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Health Care Manag Sci. 2010 Mar;13(1):74-83.

Reporting trends in a regional medication error data-sharing system.

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  • 1Department of Sociology, Purdue University, West Lafayette, IN 47907-2059, USA. Andersonj@purdue.edu

Abstract

Inter-organizational systems for sharing data about medication errors have emerged as an important strategy for improving patient safety and are expected to encourage not only voluntary error reporting but also learning from errors. Yet, few studies have examined the hypothesized benefits of inter-organizational data sharing. The current study examined the developmental trends in information reported by hospitals participating in a regional reporting system for medication errors. A coalition of hospitals in southwestern Pennsylvania, under the auspices of the Pittsburgh Regional Healthcare Initiative (PRHI), implemented a voluntary system for quarterly sharing of information about medication errors. Over a 12-month period, 25 hospitals shared information about 17,000 medication errors. Using latent growth curve analysis, we examined longitudinal trends in the quarterly number of errors and associated corrective actions reported by each hospital. Controlling for size, teaching status, and JCAHO accreditation score, for the hospitals as a group, error reporting increased at a statistically significant rate over the four quarters. Moreover, despite significant baseline differences among hospitals, error reporting increased at similar rates across hospitals over subsequent quarters. In contrast, the reporting of corrective actions remained unchanged. However, the baseline levels of corrective actions reporting were significantly different across hospitals. Although data sharing systems promote error reporting, it is unclear whether they encourage corrective actions. If data sharing is intended to promote not just error reporting but also root-cause-analysis and process improvement, then the design of the reporting system should emphasize data about these processes as well as errors.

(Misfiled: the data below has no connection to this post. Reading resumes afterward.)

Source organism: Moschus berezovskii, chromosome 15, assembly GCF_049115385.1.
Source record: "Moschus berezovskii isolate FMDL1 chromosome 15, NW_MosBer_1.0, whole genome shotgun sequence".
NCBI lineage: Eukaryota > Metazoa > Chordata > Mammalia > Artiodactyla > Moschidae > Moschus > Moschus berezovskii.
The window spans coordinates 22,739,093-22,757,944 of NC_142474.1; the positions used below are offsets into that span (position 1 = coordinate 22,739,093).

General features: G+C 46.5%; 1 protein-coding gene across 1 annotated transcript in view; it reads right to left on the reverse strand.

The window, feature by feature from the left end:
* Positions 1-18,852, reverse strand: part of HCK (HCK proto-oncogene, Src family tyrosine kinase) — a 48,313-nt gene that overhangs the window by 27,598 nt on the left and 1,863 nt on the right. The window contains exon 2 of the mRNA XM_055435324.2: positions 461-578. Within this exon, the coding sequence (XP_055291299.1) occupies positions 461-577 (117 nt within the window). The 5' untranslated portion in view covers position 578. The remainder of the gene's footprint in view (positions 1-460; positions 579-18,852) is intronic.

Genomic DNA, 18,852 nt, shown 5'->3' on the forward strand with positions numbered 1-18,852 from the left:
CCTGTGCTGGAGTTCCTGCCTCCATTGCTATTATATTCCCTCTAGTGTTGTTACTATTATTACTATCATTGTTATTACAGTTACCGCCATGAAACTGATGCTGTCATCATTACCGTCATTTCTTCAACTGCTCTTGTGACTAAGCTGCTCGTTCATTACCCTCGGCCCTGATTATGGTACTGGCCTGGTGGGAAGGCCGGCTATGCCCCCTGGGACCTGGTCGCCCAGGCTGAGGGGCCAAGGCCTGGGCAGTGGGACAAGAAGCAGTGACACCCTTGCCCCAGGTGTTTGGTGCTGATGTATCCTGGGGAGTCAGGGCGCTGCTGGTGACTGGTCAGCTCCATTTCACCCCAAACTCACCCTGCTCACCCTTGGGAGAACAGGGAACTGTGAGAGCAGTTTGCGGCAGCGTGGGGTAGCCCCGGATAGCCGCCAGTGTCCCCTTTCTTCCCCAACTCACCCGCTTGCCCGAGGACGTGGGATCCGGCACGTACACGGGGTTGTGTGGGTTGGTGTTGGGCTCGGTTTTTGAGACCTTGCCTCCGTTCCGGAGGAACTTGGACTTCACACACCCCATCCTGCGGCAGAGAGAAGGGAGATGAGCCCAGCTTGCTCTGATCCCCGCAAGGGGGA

PMID:
20402284
[PubMed - indexed for MEDLINE]
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